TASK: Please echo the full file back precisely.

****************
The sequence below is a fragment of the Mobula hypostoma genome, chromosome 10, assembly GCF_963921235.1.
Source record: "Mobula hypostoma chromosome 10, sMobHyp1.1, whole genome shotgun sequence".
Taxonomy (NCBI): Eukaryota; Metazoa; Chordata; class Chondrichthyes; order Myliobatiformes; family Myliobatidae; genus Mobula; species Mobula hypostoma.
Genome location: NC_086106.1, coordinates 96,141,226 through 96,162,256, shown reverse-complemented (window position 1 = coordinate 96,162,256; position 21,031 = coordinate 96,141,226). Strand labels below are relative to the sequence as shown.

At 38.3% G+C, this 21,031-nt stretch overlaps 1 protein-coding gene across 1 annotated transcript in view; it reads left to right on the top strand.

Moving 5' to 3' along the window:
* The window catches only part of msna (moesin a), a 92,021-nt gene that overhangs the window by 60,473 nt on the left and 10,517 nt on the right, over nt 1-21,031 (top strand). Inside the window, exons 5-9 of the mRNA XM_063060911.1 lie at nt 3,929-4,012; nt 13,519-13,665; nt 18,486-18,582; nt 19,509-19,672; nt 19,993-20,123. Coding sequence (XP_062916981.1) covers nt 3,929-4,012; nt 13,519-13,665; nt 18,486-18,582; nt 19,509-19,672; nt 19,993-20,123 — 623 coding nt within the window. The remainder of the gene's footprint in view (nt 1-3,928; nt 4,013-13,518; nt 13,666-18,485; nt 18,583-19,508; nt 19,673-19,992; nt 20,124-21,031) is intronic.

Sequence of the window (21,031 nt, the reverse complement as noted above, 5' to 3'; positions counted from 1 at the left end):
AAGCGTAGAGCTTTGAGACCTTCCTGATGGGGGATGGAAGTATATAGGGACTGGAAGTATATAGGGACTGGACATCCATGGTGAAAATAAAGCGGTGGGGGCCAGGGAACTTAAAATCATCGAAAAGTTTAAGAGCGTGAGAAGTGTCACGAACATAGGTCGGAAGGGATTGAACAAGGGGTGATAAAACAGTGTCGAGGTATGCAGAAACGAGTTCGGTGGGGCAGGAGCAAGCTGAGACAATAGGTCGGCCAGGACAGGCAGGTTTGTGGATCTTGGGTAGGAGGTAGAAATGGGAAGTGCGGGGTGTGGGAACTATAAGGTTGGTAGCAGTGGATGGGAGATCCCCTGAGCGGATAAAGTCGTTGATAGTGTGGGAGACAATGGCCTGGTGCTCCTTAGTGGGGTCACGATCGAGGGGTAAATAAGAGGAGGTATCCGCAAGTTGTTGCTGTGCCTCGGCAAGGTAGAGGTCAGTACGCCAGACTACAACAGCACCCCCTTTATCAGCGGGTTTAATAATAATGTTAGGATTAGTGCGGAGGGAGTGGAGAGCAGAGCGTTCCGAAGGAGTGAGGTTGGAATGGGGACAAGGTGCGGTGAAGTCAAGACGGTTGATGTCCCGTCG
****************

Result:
The sequence below is a fragment of the Mobula hypostoma genome, chromosome 10, assembly GCF_963921235.1.
Source record: "Mobula hypostoma chromosome 10, sMobHyp1.1, whole genome shotgun sequence".
Taxonomy (NCBI): Eukaryota; Metazoa; Chordata; class Chondrichthyes; order Myliobatiformes; family Myliobatidae; genus Mobula; species Mobula hypostoma.
Genome location: NC_086106.1, coordinates 96,141,226 through 96,162,256, shown reverse-complemented (window position 1 = coordinate 96,162,256; position 21,031 = coordinate 96,141,226). Strand labels below are relative to the sequence as shown.

At 38.3% G+C, this 21,031-nt stretch overlaps 1 protein-coding gene across 1 annotated transcript in view; it reads left to right on the top strand.

Moving 5' to 3' along the window:
* The window catches only part of msna (moesin a), a 92,021-nt gene that overhangs the window by 60,473 nt on the left and 10,517 nt on the right, over nt 1-21,031 (top strand). Inside the window, exons 5-9 of the mRNA XM_063060911.1 lie at nt 3,929-4,012; nt 13,519-13,665; nt 18,486-18,582; nt 19,509-19,672; nt 19,993-20,123. Coding sequence (XP_062916981.1) covers nt 3,929-4,012; nt 13,519-13,665; nt 18,486-18,582; nt 19,509-19,672; nt 19,993-20,123 — 623 coding nt within the window. The remainder of the gene's footprint in view (nt 1-3,928; nt 4,013-13,518; nt 13,666-18,485; nt 18,583-19,508; nt 19,673-19,992; nt 20,124-21,031) is intronic.

Sequence of the window (21,031 nt, the reverse complement as noted above, 5' to 3'; positions counted from 1 at the left end):
AAGCGTAGAGCTTTGAGACCTTCCTGATGGGGGATGGAAGTATATAGGGACTGGAAGTATATAGGGACTGGACATCCATGGTGAAAATAAAGCGGTGGGGGCCAGGGAACTTAAAATCATCGAAAAGTTTAAGAGCGTGAGAAGTGTCACGAACATAGGTCGGAAGGGATTGAACAAGGGGTGATAAAACAGTGTCGAGGTATGCAGAAACGAGTTCGGTGGGGCAGGAGCAAGCTGAGACAATAGGTCGGCCAGGACAGGCAGGTTTGTGGATCTTGGGTAGGAGGTAGAAATGGGAAGTGCGGGGTGTGGGAACTATAAGGTTGGTAGCAGTGGATGGGAGATCCCCTGAGCGGATAAAGTCGTTGATAGTGTGGGAGACAATGGCCTGGTGCTCCTTAGTGGGGTCACGATCGAGGGGTAAATAAGAGGAGGTATCCGCAAGTTGTTGCTGTGCCTCGGCAAGGTAGAGGTCAGTACGCCAGACTACAACAGCACCCCCTTTATCAGCGGGTTTAATAATAATGTTAGGATTAGTGCGGAGGGAGTGGAGAGCAGAGCGTTCCGAAGGAGTGAGGTTGGAATGGGGACAAGGTGCGGTGAAGTCAAGACGGTTGATGTCCCGTCG